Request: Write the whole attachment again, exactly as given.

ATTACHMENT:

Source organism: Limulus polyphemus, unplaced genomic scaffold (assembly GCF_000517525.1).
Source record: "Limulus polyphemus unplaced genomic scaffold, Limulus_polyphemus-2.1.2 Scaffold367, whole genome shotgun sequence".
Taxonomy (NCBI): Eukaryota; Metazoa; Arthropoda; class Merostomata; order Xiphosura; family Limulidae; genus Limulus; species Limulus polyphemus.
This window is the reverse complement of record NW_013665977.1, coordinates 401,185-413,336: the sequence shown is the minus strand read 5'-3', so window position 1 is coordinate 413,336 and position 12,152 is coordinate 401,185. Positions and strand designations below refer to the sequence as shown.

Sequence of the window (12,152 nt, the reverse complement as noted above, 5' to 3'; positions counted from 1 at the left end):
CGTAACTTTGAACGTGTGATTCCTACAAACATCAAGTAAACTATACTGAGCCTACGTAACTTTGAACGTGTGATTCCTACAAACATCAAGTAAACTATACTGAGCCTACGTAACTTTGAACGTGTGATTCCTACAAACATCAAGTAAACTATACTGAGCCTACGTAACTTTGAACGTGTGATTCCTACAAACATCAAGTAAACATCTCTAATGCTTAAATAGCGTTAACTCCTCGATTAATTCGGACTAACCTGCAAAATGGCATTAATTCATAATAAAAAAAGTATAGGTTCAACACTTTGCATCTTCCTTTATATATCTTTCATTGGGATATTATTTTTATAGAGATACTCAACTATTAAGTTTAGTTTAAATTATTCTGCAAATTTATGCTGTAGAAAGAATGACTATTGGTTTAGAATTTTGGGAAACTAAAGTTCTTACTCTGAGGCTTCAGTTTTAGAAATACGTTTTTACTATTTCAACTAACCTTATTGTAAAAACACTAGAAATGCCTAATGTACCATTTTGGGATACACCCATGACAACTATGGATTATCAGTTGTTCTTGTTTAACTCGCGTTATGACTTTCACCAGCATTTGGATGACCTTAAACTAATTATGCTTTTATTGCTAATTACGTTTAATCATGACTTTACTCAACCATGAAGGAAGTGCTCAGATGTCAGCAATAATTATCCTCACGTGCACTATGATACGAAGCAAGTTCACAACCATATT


Source organism: Limulus polyphemus, unplaced genomic scaffold (assembly GCF_000517525.1).
Source record: "Limulus polyphemus unplaced genomic scaffold, Limulus_polyphemus-2.1.2 Scaffold367, whole genome shotgun sequence".
Taxonomy (NCBI): Eukaryota; Metazoa; Arthropoda; class Merostomata; order Xiphosura; family Limulidae; genus Limulus; species Limulus polyphemus.
This window is the reverse complement of record NW_013665977.1, coordinates 401,185-413,336: the sequence shown is the minus strand read 5'-3', so window position 1 is coordinate 413,336 and position 12,152 is coordinate 401,185. Positions and strand designations below refer to the sequence as shown.

Sequence of the window (12,152 nt, the reverse complement as noted above, 5' to 3'; positions counted from 1 at the left end):
CGTAACTTTGAACGTGTGATTCCTACAAACATCAAGTAAACTATACTGAGCCTACGTAACTTTGAACGTGTGATTCCTACAAACATCAAGTAAACTATACTGAGCCTACGTAACTTTGAACGTGTGATTCCTACAAACATCAAGTAAACTATACTGAGCCTACGTAACTTTGAACGTGTGATTCCTACAAACATCAAGTAAACATCTCTAATGCTTAAATAGCGTTAACTCCTCGATTAATTCGGACTAACCTGCAAAATGGCATTAATTCATAATAAAAAAAGTATAGGTTCAACACTTTGCATCTTCCTTTATATATCTTTCATTGGGATATTATTTTTATAGAGATACTCAACTATTAAGTTTAGTTTAAATTATTCTGCAAATTTATGCTGTAGAAAGAATGACTATTGGTTTAGAATTTTGGGAAACTAAAGTTCTTACTCTGAGGCTTCAGTTTTAGAAATACGTTTTTACTATTTCAACTAACCTTATTGTAAAAACACTAGAAATGCCTAATGTACCATTTTGGGATACACCCATGACAACTATGGATTATCAGTTGTTCTTGTTTAACTCGCGTTATGACTTTCACCAGCATTTGGATGACCTTAAACTAATTATGCTTTTATTGCTAATTACGTTTAATCATGACTTTACTCAACCATGAAGGAAGTGCTCAGATGTCAGCAATAATTATCCTCACGTGCACTATGATACGAAGCAAGTTCACAACCATATT